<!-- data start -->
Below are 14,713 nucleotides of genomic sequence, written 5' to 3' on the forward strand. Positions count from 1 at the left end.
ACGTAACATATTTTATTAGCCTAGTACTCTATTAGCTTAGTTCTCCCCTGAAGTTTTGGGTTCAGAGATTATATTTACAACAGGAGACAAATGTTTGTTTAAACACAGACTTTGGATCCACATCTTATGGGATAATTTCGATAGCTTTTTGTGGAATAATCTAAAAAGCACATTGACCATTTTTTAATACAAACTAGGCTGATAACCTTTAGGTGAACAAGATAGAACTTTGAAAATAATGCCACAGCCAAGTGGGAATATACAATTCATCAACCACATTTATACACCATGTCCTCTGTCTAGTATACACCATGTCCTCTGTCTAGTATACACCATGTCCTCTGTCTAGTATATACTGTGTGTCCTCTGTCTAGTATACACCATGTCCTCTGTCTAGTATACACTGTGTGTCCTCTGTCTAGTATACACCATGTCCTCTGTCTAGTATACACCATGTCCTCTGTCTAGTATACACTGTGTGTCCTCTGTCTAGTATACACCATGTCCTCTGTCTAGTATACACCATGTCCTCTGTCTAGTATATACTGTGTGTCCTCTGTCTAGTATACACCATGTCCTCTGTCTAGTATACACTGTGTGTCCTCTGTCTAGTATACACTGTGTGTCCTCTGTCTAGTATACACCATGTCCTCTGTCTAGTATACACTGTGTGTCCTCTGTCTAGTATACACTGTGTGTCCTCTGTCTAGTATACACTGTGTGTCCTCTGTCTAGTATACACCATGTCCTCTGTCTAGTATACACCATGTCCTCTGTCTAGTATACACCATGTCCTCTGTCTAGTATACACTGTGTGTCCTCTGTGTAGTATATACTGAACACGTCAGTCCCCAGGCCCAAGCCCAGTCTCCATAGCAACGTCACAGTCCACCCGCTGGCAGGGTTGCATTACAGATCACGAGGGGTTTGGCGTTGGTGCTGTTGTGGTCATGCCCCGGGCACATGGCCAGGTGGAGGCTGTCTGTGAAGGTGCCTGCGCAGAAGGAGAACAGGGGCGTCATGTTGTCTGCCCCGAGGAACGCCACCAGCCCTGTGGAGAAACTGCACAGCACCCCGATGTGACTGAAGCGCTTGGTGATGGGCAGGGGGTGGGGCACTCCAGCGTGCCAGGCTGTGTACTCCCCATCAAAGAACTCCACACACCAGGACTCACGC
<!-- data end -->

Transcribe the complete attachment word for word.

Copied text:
Below are 14,713 nucleotides of genomic sequence, written 5' to 3' on the forward strand. Positions count from 1 at the left end.
ACGTAACATATTTTATTAGCCTAGTACTCTATTAGCTTAGTTCTCCCCTGAAGTTTTGGGTTCAGAGATTATATTTACAACAGGAGACAAATGTTTGTTTAAACACAGACTTTGGATCCACATCTTATGGGATAATTTCGATAGCTTTTTGTGGAATAATCTAAAAAGCACATTGACCATTTTTTAATACAAACTAGGCTGATAACCTTTAGGTGAACAAGATAGAACTTTGAAAATAATGCCACAGCCAAGTGGGAATATACAATTCATCAACCACATTTATACACCATGTCCTCTGTCTAGTATACACCATGTCCTCTGTCTAGTATACACCATGTCCTCTGTCTAGTATATACTGTGTGTCCTCTGTCTAGTATACACCATGTCCTCTGTCTAGTATACACTGTGTGTCCTCTGTCTAGTATACACCATGTCCTCTGTCTAGTATACACCATGTCCTCTGTCTAGTATACACTGTGTGTCCTCTGTCTAGTATACACCATGTCCTCTGTCTAGTATACACCATGTCCTCTGTCTAGTATATACTGTGTGTCCTCTGTCTAGTATACACCATGTCCTCTGTCTAGTATACACTGTGTGTCCTCTGTCTAGTATACACTGTGTGTCCTCTGTCTAGTATACACCATGTCCTCTGTCTAGTATACACTGTGTGTCCTCTGTCTAGTATACACTGTGTGTCCTCTGTCTAGTATACACTGTGTGTCCTCTGTCTAGTATACACCATGTCCTCTGTCTAGTATACACCATGTCCTCTGTCTAGTATACACCATGTCCTCTGTCTAGTATACACTGTGTGTCCTCTGTGTAGTATATACTGAACACGTCAGTCCCCAGGCCCAAGCCCAGTCTCCATAGCAACGTCACAGTCCACCCGCTGGCAGGGTTGCATTACAGATCACGAGGGGTTTGGCGTTGGTGCTGTTGTGGTCATGCCCCGGGCACATGGCCAGGTGGAGGCTGTCTGTGAAGGTGCCTGCGCAGAAGGAGAACAGGGGCGTCATGTTGTCTGCCCCGAGGAACGCCACCAGCCCTGTGGAGAAACTGCACAGCACCCCGATGTGACTGAAGCGCTTGGTGATGGGCAGGGGGTGGGGCACTCCAGCGTGCCAGGCTGTGTACTCCCCATCAAAGAACTCCACACACCAGGACTCACGC